not by konitz I mean but i left “knit” because it was once a venue in ny.
Jon, excuse me if I have this wrong but i mentioned you on my blog Plastic Alto in a long list of Palo alto jazz musicians. Did you go to school here?
Are you old enough to have heard Thelonious Monk at Palo Alto High in 1968, produced by sophomore Danny Scher who went on to work for Bill Graham for many years?
did you hear they changed name of Jordan School to Greene School (I suggested Stanley Jordan School) and Terman became Fletcher. If you went to Wilbur School it became JLS or Jane Stanford School a while back.
I went to Terman and Gunn. I’m 54. I produce jazz concerts, a bit of artist management and write a blog. I did some shows at Cubberley.
excuse me if this is way off. I wrote about Fred Ho in same article, although he was only born here.
plastic alto blog (its an ornette reference)
i hope to learn more of your work.
do you know Connie Young Yu? the author? her daughters were at my school. son, too, i guess. Jessica Yu.
edit to add: yeah i don’t really know jon jang music that well but something in my gut says I should, and I found this lickety-split but only two minutes worth that maybe Kevin Chen of Intersections at least booked him into if not commissioned a new work, about 1913 exclusion (racist) legislation here, and the Japanese first gen peoples, Oyama Canon D which reminds me of a lady I met who manages musicians in Berkeley with a similar name:
andand but not anand: also just yesterday i was wondering around inside City Hall, 250 Hamilton and told at least 3 people, Jim Keene’s assistant I think Judy Ng or Julie Ng and then Phyllis Davis and Robin Ellner (she of pegasus tattoo on her left cleavage exposed flesh, for starters — both longtime public servants thank you!!) about my idea I told Jim about, about six years ago, and he took a note, that when people call city hall, like 329-2413 or something — non-emergency – -they could hear a elevator or ringback music of Lee Konitz “Palo Alto” although it is not a very discernible hook — I told Robin and Phyllis that it took about 3 minutes to hear the hook — so maybe we’d have someone re-record the melody or head and have it simplified or exaggerated so that it became like a contrafact or a deriviative work. I ran this by at least in weird email or website box form Leah Garchik’s son the trombone player, that bassist guy who went to Stanford and then met him later at the Jazz Camp and Workshop and maybe a couple others. I’m suggesting that beyond the bother of making the phone system play this for “hold music” that we might as well record or compose our own version of “Palo Alto”. Maybe for PALO ALTO Day, in 2019 celebrating 125 years of incorporation and Judy Kleinberg or same year, 201 which is 250 years since 1769 and Portola from Spain and San Diego looking out on horseback for Monterrey Bay and finding a big tree instead. I think I also thank or thunk recently in the shower or rising that we should stop at 125/250 and change name to Oak Creek or O K Creek, something less phallic than Big Tree.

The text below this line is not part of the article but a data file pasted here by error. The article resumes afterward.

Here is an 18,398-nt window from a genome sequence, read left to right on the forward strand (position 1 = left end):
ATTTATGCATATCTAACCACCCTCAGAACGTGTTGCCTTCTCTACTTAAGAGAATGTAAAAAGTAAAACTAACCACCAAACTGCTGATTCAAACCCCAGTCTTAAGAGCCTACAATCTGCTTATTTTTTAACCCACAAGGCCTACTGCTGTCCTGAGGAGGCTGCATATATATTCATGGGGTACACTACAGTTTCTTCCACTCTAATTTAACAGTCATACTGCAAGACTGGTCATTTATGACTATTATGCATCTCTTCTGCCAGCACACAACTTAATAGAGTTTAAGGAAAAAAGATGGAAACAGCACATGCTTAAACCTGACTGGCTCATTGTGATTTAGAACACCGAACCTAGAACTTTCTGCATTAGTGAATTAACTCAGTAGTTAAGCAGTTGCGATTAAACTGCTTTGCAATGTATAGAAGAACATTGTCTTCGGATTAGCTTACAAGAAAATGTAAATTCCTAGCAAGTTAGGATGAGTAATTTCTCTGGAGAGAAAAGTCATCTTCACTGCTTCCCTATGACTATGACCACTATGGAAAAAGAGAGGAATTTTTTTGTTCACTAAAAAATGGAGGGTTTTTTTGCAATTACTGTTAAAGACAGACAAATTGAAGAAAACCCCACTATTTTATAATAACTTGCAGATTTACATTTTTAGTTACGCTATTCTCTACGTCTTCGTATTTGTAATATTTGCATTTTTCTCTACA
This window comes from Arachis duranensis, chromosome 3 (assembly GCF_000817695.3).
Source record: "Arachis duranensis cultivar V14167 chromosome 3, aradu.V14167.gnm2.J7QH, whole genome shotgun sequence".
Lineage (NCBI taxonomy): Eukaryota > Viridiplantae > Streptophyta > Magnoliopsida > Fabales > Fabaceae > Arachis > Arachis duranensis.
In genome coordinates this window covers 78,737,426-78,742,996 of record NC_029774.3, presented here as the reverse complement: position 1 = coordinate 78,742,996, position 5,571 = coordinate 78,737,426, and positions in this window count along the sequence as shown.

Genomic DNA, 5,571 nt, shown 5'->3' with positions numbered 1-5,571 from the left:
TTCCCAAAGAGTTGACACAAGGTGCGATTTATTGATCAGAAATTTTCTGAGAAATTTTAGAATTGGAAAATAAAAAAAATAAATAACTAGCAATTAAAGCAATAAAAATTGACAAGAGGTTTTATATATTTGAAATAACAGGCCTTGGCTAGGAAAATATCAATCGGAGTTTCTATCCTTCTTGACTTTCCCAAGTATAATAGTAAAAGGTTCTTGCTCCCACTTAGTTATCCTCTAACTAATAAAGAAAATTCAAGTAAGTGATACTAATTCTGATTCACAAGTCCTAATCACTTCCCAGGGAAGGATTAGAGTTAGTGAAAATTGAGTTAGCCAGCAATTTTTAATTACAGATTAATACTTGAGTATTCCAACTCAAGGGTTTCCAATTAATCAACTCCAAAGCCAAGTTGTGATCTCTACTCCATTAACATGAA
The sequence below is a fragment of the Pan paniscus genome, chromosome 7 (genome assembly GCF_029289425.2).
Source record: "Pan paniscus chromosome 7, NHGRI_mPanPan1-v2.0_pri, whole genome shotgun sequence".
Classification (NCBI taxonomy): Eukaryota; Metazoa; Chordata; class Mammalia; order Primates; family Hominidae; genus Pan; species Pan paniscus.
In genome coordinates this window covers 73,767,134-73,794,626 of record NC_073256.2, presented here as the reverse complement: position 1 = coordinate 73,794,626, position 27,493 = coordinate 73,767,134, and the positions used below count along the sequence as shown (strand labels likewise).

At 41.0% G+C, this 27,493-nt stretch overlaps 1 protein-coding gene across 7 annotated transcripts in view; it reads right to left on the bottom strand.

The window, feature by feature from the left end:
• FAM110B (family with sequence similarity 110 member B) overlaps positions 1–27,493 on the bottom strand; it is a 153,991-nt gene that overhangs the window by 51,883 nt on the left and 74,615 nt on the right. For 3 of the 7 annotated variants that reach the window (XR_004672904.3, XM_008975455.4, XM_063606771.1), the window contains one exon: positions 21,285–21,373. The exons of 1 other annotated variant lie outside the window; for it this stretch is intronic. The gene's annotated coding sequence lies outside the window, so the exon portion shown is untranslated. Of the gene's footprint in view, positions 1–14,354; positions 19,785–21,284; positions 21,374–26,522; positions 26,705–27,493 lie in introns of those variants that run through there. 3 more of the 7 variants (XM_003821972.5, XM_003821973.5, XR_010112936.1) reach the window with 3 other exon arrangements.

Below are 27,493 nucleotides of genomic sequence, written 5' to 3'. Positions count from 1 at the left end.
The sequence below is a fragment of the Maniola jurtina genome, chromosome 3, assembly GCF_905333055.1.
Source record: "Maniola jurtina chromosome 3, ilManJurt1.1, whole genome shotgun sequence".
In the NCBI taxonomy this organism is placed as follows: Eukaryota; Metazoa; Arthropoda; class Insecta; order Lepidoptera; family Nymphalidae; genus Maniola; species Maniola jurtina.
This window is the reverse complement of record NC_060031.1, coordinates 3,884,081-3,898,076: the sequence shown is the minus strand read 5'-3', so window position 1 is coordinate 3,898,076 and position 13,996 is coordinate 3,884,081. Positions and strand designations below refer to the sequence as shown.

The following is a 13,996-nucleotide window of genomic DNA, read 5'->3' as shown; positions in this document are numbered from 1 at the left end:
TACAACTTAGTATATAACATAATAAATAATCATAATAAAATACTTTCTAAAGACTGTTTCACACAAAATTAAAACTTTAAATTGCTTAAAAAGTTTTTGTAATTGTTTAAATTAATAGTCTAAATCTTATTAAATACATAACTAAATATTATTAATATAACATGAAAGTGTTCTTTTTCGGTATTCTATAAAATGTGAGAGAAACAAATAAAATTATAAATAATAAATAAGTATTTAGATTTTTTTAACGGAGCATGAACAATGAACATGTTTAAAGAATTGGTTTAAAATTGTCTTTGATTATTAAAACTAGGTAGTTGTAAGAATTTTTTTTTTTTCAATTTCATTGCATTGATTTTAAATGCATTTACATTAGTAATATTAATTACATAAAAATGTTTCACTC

music music music more music
edit toa ddle: david rubien in the chron outed jj as pa:
Raised in Palo Alto along with two siblings by a single mother after his father died in a plane collision above the Grand Canyon in 1956, Jang always had an altruistic-activist bent, which he began integrating into his music after graduating from the Oberlin Conservatory of Music in 1978. Along with musicians like Fred Ho, Francis Wong and Glenn Horiuchi, Jang helped popularize the Asian American jazz movement, which combined Asian musical strains and instruments with jazz and was modeled in part on the ’60s civil rights activism of jazz artists like Roach, Charles Mingus and Archie Shepp.
Jang has received commissions from the National Endowment for the Arts, the Rockefeller Foundation, Cal Performances and the Kronos Quartet, among others, and in 1994 he traveled to China on a fellowship to study the Beijing Opera.
Jang’s political approach is reflected in album titles like “Never Give Up!,” “Self Defense!” and “Tiananmen!,” while others like “Two Flowers on a Stem” and “River of Life” evince a more contemplative side. Though absorbing Chinese sounds is his business, his language is definitely jazz, and his work with cutting-edge artists like flutist James Newton, saxophonist David Murray, not to mention Roach, is evidence. As a composer, his main models are Mingus and Duke Ellington, and you can hear their influence in the broad pastels of “Paper Son, Paper Songs.”